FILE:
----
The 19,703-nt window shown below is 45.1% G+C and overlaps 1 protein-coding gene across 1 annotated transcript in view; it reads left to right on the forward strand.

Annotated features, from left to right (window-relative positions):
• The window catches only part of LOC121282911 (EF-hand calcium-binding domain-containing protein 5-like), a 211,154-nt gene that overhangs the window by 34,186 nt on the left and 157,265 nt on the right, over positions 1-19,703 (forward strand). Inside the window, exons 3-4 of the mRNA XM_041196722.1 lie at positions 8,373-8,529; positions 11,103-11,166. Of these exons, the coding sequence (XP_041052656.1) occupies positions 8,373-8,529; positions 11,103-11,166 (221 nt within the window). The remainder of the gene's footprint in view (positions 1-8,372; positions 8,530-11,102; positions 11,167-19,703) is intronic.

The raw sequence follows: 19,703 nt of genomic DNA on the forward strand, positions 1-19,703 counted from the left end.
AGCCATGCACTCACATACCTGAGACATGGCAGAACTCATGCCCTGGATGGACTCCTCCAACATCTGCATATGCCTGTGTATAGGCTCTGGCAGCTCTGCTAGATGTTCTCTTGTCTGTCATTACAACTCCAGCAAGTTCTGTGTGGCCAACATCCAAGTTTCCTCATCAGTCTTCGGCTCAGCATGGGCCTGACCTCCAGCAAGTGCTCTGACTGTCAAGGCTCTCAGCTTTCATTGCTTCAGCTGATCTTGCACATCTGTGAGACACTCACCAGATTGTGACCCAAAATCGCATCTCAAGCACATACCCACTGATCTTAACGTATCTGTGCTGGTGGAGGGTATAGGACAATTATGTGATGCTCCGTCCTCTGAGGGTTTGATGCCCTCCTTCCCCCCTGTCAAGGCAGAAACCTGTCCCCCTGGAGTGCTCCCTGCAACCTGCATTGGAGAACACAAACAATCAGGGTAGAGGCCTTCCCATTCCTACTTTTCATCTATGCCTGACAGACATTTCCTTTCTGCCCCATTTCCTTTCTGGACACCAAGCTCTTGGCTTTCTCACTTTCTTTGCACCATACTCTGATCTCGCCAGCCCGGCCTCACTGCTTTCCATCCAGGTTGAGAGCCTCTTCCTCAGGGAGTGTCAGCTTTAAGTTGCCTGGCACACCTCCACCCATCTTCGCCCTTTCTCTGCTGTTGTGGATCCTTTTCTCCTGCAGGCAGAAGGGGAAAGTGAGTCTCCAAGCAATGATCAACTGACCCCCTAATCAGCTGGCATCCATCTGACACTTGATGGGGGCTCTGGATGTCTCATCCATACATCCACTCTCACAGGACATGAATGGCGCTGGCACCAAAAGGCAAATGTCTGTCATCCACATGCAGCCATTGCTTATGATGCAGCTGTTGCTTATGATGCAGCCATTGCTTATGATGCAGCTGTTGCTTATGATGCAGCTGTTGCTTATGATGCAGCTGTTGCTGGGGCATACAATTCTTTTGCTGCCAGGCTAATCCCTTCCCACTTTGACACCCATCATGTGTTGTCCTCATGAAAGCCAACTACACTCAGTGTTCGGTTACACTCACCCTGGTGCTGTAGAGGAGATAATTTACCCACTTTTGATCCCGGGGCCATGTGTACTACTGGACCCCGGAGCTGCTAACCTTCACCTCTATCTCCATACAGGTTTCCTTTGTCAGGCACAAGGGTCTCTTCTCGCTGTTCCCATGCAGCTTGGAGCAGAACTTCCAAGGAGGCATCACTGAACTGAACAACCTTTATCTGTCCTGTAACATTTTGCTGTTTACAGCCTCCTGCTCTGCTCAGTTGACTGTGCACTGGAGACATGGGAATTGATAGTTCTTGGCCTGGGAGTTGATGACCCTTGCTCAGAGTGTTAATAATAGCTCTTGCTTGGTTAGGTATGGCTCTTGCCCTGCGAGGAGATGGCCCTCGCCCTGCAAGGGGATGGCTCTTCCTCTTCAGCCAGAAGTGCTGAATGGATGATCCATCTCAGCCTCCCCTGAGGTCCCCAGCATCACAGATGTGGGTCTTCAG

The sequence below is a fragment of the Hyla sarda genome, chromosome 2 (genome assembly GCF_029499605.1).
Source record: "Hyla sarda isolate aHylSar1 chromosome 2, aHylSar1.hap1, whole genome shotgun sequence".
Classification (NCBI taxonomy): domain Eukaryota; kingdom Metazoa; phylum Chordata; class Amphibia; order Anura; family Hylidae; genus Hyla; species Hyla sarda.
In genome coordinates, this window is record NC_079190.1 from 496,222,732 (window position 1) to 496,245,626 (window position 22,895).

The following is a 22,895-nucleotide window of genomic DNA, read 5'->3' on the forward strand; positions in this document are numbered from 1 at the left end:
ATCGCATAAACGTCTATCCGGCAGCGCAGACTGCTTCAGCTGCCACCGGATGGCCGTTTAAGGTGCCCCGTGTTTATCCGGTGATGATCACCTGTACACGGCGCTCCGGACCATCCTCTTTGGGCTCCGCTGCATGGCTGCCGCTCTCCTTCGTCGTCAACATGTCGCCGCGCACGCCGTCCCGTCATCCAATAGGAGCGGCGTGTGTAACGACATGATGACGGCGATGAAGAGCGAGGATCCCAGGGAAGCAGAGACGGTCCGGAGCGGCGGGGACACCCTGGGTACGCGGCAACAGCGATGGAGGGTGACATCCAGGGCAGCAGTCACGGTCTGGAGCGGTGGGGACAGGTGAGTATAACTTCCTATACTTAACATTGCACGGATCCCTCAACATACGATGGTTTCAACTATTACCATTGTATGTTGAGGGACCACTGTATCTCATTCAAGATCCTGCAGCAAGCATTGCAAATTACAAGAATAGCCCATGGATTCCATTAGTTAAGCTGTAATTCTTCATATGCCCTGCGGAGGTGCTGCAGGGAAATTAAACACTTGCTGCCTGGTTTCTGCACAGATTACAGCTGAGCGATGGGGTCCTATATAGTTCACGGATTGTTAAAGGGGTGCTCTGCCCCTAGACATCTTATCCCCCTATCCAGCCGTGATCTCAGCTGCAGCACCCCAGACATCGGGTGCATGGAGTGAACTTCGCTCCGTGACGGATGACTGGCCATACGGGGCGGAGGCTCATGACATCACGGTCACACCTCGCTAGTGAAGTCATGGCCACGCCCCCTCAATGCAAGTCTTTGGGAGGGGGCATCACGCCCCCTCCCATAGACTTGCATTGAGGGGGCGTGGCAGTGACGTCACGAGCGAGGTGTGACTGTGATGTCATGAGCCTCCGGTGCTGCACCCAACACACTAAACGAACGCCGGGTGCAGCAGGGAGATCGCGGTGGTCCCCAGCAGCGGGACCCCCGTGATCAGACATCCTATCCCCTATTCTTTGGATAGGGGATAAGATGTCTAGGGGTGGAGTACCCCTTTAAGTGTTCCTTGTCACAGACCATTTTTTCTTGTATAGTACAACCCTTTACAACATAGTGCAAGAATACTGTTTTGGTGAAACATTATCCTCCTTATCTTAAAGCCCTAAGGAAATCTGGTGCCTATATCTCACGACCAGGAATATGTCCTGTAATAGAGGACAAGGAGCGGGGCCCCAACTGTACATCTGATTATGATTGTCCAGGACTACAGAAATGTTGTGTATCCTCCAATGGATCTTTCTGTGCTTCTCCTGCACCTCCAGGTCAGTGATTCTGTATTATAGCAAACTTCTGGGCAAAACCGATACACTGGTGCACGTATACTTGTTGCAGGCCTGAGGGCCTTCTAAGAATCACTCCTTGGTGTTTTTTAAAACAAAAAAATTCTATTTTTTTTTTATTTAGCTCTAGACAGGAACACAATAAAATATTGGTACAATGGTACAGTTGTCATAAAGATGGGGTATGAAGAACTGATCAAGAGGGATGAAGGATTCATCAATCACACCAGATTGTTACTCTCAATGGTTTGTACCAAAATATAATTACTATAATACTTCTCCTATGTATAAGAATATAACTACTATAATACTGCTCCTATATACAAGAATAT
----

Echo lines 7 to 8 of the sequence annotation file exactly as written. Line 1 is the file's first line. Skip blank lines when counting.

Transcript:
Source record: "Hyla sarda isolate aHylSar1 chromosome 2, aHylSar1.hap1, whole genome shotgun sequence".
Classification (NCBI taxonomy): domain Eukaryota; kingdom Metazoa; phylum Chordata; class Amphibia; order Anura; family Hylidae; genus Hyla; species Hyla sarda.